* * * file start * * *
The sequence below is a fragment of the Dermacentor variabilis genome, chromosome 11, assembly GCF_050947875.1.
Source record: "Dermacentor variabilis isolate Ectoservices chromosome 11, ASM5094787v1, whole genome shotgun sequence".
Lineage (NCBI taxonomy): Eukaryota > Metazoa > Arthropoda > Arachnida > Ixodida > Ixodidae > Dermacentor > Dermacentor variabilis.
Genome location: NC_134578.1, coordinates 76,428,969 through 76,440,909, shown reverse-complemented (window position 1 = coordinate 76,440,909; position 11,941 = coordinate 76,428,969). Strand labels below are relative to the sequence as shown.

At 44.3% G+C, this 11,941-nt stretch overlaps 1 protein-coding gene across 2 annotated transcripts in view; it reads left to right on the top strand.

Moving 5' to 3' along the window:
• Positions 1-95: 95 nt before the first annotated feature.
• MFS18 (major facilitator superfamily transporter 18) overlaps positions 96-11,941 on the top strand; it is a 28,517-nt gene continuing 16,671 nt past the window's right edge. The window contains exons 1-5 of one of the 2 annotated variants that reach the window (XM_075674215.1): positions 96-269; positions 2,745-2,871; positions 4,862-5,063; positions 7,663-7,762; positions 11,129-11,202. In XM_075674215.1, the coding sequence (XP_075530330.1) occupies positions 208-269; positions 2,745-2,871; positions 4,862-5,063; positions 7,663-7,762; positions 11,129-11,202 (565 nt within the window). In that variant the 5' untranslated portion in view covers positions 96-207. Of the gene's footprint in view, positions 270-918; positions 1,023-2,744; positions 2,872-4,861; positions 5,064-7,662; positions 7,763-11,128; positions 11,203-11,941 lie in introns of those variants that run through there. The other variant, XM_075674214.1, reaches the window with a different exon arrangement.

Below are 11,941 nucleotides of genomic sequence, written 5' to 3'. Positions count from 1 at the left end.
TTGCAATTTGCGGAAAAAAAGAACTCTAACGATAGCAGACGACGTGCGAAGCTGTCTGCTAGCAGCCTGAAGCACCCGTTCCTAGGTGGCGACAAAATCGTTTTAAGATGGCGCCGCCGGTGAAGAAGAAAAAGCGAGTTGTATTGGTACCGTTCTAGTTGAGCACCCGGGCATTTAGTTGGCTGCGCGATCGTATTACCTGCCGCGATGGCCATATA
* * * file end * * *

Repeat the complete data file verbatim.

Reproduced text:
The sequence below is a fragment of the Dermacentor variabilis genome, chromosome 11, assembly GCF_050947875.1.
Source record: "Dermacentor variabilis isolate Ectoservices chromosome 11, ASM5094787v1, whole genome shotgun sequence".
Lineage (NCBI taxonomy): Eukaryota > Metazoa > Arthropoda > Arachnida > Ixodida > Ixodidae > Dermacentor > Dermacentor variabilis.
Genome location: NC_134578.1, coordinates 76,428,969 through 76,440,909, shown reverse-complemented (window position 1 = coordinate 76,440,909; position 11,941 = coordinate 76,428,969). Strand labels below are relative to the sequence as shown.

At 44.3% G+C, this 11,941-nt stretch overlaps 1 protein-coding gene across 2 annotated transcripts in view; it reads left to right on the top strand.

Moving 5' to 3' along the window:
• Positions 1-95: 95 nt before the first annotated feature.
• MFS18 (major facilitator superfamily transporter 18) overlaps positions 96-11,941 on the top strand; it is a 28,517-nt gene continuing 16,671 nt past the window's right edge. The window contains exons 1-5 of one of the 2 annotated variants that reach the window (XM_075674215.1): positions 96-269; positions 2,745-2,871; positions 4,862-5,063; positions 7,663-7,762; positions 11,129-11,202. In XM_075674215.1, the coding sequence (XP_075530330.1) occupies positions 208-269; positions 2,745-2,871; positions 4,862-5,063; positions 7,663-7,762; positions 11,129-11,202 (565 nt within the window). In that variant the 5' untranslated portion in view covers positions 96-207. Of the gene's footprint in view, positions 270-918; positions 1,023-2,744; positions 2,872-4,861; positions 5,064-7,662; positions 7,763-11,128; positions 11,203-11,941 lie in introns of those variants that run through there. The other variant, XM_075674214.1, reaches the window with a different exon arrangement.

Below are 11,941 nucleotides of genomic sequence, written 5' to 3'. Positions count from 1 at the left end.
TTGCAATTTGCGGAAAAAAAGAACTCTAACGATAGCAGACGACGTGCGAAGCTGTCTGCTAGCAGCCTGAAGCACCCGTTCCTAGGTGGCGACAAAATCGTTTTAAGATGGCGCCGCCGGTGAAGAAGAAAAAGCGAGTTGTATTGGTACCGTTCTAGTTGAGCACCCGGGCATTTAGTTGGCTGCGCGATCGTATTACCTGCCGCGATGGCCATATA